As I always tell my students: anybody who uses the phrase 'simple racism' is selling something. Racism is complex and nuanced, filled with contradiction, and often very different from modern racist ideas. The serious student of modern history, especially in the international arena, must develop a serious interest in period racisms. Is it distasteful? Always. Traumatic? Sometimes. A necessary component of historical analysis? Undoubtedly.
posted by Dreadnought at 11:15 AM on June 13 [13 favorites]


He would have come of age when the Eugenics movement was a very real thing.

The last compulsory sterilization by the Oregon Board of Eugenics, for example, which had been renamed to the "Board of Social Protection", was in 1981, easily half a century after the 1930s when Kennan would have reached the age of majority (2002 article):
Victims and a coalition of 17 social and professional organizations have sought an official state apology since July.

They seek acknowledgment of a little-known chapter of Oregon history when more than 2,600 residents were sterilized between 1917 and 1981, most of them in state care.

Among them were children who were living in state institutions because they were unwanted, people who had epilepsy and wayward teenage girls.



Oregon initially used its eugenics laws to punish homosexuals. The state also favored castration over vasectomies, and the Legislature did not abolish the Board of Eugenics until October 1983.



Evidence of the law's effect has been difficult to obtain because medical records are confidential and the records of the Board of Eugenics, which ordered the procedures, and its successor, the Board of Social Protection, were lost or destroyed.
Googling turns up at least one thread on Stormfront complaining about it being stopped.

From 2006-2010 there was a program of "voluntary" sterilizations of female prisoners, mostly of Mexican descent, in the California prison system.
posted by XMLicious at 2:51 PM on June 13


(...oops, that would be the 1920s when he would've reached the age of majority.)
posted by XMLicious at 3:03 PM on June 13


I always felt ambivalent about his legacy. On the one hand, the policy of containment possibly helped avert a disaster, compared to hardliner alternatives. But it also led to things like the Vietnam War.
posted by thelonius at 4:38 PM on June 13


I'm really surprised by the reactions I'm seeing here. I don't particularly care if Kennan was alone in his views, or if such views were the style at the time.

His views with regard to both race and gender seem utterly abhorrent, and it remains upsetting that Kennan, and others who shared his views, influenced and instituted public policy. Even if they were smart enough to keep said views out of their professional writings. And even though there are almost certainly bigots still shaping public policy today.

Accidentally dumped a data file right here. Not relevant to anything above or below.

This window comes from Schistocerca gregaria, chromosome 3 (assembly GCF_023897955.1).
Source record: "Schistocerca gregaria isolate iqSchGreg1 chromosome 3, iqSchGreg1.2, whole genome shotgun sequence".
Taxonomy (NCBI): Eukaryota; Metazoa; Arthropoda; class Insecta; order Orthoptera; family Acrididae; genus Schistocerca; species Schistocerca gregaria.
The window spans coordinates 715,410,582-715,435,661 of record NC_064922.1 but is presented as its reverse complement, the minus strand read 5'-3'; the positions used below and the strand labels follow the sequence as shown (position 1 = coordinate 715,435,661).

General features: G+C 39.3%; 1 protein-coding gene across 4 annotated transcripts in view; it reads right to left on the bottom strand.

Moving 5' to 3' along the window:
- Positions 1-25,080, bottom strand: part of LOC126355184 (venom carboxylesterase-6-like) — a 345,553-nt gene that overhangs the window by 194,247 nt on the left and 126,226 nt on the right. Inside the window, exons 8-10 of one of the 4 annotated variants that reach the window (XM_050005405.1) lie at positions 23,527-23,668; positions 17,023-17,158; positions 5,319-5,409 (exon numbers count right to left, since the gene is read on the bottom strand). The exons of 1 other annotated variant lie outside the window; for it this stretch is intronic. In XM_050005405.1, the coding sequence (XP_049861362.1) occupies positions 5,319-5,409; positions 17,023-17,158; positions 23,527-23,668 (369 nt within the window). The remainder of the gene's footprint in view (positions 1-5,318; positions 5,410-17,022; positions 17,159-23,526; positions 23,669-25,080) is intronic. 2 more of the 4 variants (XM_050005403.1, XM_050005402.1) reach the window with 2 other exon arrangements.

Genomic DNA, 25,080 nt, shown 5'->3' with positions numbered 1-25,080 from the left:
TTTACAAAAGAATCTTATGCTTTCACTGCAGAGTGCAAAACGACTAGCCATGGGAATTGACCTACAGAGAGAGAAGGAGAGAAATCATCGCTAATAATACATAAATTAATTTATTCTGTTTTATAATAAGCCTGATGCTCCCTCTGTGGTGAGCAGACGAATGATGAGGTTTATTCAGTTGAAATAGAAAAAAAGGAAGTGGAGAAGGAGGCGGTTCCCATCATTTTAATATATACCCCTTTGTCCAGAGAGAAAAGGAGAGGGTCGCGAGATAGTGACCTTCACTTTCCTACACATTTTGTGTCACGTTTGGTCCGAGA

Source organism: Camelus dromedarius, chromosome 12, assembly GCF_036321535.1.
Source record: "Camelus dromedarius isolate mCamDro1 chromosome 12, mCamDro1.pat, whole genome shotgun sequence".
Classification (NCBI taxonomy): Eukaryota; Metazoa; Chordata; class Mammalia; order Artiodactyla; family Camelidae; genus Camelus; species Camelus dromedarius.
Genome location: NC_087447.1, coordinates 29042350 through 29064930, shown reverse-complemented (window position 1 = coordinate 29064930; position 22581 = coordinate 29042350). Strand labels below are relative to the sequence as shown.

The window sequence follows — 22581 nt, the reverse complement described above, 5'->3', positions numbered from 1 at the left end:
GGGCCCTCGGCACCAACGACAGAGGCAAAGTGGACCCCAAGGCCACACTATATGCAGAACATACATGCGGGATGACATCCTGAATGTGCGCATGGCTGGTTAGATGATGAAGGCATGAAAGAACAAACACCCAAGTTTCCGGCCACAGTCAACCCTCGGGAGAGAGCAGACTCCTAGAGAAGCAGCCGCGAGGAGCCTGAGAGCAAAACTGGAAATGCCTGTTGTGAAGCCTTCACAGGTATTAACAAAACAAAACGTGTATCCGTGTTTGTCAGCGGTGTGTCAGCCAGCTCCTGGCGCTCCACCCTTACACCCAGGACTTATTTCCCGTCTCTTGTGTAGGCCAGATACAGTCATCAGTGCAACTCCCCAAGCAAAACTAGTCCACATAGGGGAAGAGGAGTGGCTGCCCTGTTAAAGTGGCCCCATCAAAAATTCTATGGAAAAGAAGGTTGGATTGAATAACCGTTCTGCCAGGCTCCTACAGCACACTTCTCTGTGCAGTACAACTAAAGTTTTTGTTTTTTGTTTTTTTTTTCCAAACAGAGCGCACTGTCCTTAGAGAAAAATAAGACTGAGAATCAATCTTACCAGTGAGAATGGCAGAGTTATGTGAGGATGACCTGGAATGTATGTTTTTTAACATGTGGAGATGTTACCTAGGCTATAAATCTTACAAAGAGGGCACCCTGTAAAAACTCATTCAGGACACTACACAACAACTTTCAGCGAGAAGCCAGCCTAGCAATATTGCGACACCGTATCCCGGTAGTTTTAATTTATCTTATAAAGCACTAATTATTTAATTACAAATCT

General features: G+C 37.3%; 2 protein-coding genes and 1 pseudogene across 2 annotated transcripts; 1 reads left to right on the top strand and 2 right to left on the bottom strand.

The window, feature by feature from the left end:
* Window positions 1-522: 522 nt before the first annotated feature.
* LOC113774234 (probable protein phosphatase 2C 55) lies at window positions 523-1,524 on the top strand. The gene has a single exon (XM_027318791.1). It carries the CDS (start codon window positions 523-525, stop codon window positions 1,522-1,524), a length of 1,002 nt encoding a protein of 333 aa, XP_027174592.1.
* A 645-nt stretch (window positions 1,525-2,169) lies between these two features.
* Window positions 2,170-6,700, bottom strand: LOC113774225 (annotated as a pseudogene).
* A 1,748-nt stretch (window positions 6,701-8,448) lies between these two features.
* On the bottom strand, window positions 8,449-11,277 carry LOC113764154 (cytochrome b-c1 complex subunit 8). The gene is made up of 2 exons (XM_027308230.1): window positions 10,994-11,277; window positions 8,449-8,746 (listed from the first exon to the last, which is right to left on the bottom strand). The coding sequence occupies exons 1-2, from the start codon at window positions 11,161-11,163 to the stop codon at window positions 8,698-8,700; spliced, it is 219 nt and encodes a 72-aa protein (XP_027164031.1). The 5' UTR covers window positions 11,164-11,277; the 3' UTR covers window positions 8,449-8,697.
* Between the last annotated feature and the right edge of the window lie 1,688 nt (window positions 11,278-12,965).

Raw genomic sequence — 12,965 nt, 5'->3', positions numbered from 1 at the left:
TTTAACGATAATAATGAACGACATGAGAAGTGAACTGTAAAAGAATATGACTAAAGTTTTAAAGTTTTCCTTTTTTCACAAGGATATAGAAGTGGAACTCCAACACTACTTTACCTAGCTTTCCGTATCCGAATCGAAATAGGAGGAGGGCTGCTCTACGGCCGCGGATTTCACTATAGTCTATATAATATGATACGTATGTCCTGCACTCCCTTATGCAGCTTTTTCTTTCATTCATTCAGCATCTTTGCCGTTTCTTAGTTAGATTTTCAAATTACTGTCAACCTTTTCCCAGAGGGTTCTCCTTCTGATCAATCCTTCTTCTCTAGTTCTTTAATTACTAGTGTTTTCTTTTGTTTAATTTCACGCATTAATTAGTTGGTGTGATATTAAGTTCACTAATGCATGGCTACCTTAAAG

As goes Kennan's views being a product of the 19th century, when he himself was a product of the 20th: a wiser man might have learned the error of his ways. Kennan did not. Not everyone, on the eve of World War II, "wrote in favor of taking the vote away from immigrants, women and blacks." And few people in the 1990s referred to "Clinton’s relationship to his Jewish girl intern.”

Yes, terrible things like eugenics persisted well into the 20th century. They were able to, in part, because of a failure to challenge norms, and to call bigotry for what it is.
posted by evidenceofabsence at 6:48 PM on June 13 [2 favorites]


IMO, we shouldn't even consider eugenics to be a thing that ended in the 20th century.

I take note of how late in history government-directed sterilizations have occurred because I've had otherwise-rational people suggest to me on multiple occasions during this century that Octomom or people on welfare with a certain number of children should be sterilized, apparently unaware of the history that sterilizing undesirable populations evokes.

In one case it was actually a gay relative of mine who proposed this, evidently without being cognizant of the fact that gay people were one of the groups to whom sterilization policy was applied, right here in the U.S.
posted by XMLicious at 7:36 PM on June 13 [2 favorites]


IMO, we shouldn't even consider eugenics to be a thing that ended in the 20th century.

Hell, there's an OKCupid question along the lines of "would the world be better off if stupid people weren't allowed to breed?", and the answers to that are far from a unanimous "no".
posted by Pope Guilty at 8:18 PM on June 13 [1 favorite]


I'm really surprised by the reactions I'm seeing here. I don't particularly care if Kennan was alone in his views, or if such views were the style at the time.


The dude has been dead for ten years and I think everyone posting and likely reading this thread agrees his views were abhorrent. It just doesn't particularly matter if you don't think the policy he promulgated was inherently racist.

So we shouldn't mention it?

No problem with mentioning it - but a post about a guy who stopped playing an active role in US Foreign Policy 60 years ago and who died ten years ago that begins with the title "George F. Kennan, Bigot" goes beyond that a bit yes?
posted by JPD at 8:26 AM on June 15


Everybody knows about his curriculum vitae; not enough people are aware of his bigotry, which, I'm sorry, was extraordinary even by the standards of his day (no, kiddies, not all of your grandparents despised black people and Jews and American democracy and thought inferiors should be sterilized). If you think it should be relegated to a discreet footnote, we'll just have to disagree.
posted by languagehat at 8:50 AM on June 15


I wasn't aware of it. Thanks for posting this, MisantropicPainforest.
posted by homunculus at 5:46 PM on June 15